WFIRM Young Investigator Awards

Wake Forest Institute for Regenerative Medicine Young Investigator Award

The Wake Forest Institute for Regenerative Medicine is committed to the development and dissemination of novel therapies for the repair and replacement of diseased tissues and organs.  One way to achieve this goal is to foster the careers of young investigators to encourage them to find solutions to problems in regenerative medicine. As part of this effort, the Wake Forest Institute for Regenerative Medicine Young Investigator Award was first awarded at the TERMIS-NA Conference and Exposition in 2008. The award is designed to recognize outstanding achievements by members of the Tissue Engineering and Regenerative Medicine International Society (TERMIS) who are in the early stages of a career in regenerative medicine.  

The Wake Forest Institute for Regenerative Medicine Young Investigator Award will be presented at the TERMIS-AM between Conference between December 2-5, 2019 to two (2) individuals in the early stages of their research careers (graduate student or post-doctoral fellow). Each awardee will be invited to present their conference abstract during the TERMIS-AM meeting, will be presented with a certificate of award, and will receive a monetary award of $2,500 (U.S.).

We are happy to announce the recipients of the 2019 Wake Forest Institute for Regenerative Medicine Young Investigator Awards.

Jason Guo

Jason Guo is a fifth year PhD student in Bioengineering at Rice University and works on injectable, click functionalized hydrogels for bone and cartilage repair in the lab of Dr. Antonios Mikos. He is originally from Minneapolis, MN, and received his B.S. in Biomedical Engineering with honors (magna cum laude) from Northwestern University.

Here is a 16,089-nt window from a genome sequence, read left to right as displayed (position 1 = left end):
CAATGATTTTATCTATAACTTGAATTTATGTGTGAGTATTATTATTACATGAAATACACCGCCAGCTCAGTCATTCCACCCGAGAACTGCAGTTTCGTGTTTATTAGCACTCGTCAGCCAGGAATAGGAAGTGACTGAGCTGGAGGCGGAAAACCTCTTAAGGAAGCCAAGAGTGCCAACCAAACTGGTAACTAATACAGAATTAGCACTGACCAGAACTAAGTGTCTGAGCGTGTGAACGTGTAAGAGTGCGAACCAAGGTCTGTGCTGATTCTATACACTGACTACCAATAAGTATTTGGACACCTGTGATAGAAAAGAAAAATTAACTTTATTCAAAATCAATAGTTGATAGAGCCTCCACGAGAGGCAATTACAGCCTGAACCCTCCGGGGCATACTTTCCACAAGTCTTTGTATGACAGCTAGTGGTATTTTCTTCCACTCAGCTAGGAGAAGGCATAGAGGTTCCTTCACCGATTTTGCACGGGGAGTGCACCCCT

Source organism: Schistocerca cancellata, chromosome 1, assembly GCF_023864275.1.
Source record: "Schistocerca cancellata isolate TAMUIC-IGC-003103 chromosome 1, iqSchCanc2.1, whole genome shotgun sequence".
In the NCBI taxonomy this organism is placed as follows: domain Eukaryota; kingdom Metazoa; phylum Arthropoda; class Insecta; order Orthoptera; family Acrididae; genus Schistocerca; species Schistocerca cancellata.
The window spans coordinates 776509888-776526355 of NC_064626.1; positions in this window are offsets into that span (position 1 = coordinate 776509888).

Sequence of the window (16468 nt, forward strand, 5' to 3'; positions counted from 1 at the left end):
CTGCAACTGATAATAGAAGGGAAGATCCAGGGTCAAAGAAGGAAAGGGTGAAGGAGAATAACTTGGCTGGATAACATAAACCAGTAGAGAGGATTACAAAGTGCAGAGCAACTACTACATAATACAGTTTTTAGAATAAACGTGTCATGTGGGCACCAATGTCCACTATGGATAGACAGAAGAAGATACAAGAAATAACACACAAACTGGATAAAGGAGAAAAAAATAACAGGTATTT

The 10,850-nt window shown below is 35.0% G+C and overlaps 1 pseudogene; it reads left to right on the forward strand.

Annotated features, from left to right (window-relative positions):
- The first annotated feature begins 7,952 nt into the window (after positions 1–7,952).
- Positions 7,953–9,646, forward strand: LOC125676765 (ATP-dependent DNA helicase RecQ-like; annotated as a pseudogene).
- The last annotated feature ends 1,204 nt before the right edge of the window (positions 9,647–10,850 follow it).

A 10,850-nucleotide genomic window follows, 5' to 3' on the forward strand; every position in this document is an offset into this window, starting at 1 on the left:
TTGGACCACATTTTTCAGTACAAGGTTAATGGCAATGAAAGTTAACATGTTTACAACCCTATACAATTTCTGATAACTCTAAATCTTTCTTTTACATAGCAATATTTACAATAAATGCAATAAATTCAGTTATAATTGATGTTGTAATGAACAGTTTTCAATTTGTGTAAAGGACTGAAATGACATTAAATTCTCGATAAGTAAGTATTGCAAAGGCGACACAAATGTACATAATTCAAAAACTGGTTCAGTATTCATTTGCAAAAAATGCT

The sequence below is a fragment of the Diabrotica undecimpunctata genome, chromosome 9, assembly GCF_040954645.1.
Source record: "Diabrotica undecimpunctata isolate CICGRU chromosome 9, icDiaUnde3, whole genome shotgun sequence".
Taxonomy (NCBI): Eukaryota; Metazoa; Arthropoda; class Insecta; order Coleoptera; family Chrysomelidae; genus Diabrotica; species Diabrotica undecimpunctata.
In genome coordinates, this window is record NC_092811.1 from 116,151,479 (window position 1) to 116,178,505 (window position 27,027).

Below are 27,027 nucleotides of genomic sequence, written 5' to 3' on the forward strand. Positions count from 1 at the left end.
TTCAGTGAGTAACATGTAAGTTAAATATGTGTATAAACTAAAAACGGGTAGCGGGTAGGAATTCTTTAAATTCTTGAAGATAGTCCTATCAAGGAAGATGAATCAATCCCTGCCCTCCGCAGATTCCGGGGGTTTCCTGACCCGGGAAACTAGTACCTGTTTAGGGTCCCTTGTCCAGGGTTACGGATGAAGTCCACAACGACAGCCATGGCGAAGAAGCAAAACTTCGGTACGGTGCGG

Jason has published his graduate research in high impact journals such as Science Advances, Biomaterials, and Materials Today. He has also co-authored three book chapters and received several university and national level awards for his academic research. Jason currently serves as President of the Society for Biomaterials’ National Student Section, and has also served as the President of his university’s Graduate Student Association. After receiving his PhD, Jason intends to pursue a postdoctoral fellowship, followed by a faculty position where he can lead research in the development of stimuli-responsive biomaterials for tissue engineering.

Zhong (Alan) Li
 

Alan is a Postdoctoral Associate at the Department of Orthopaedic Surgery, University of Pittsburgh School of Medicine. His research interests are focused on microphysiological systems, nano-biomaterials, and stem cell-based tissue engineering. His passion lies in the mechanistic understanding of joint disorders, the development of tissue/organ chips for drug screening, and the application of stem cells and nanotechnology in musculoskeletal tissue engineering. Alan majored in Mechanical Engineering during his undergraduate study at South China University of Technology, obtained his Ph.D. degree in Biomaterials Science from Nanyang Technological University (NTU), Singapore, was a Research Fellow for a NTU–Singapore Eye Research Institute joint research project on artificial corneal implants, and joined the Center for Cellular and Molecular Engineering at the University of Pittsburgh in 2018.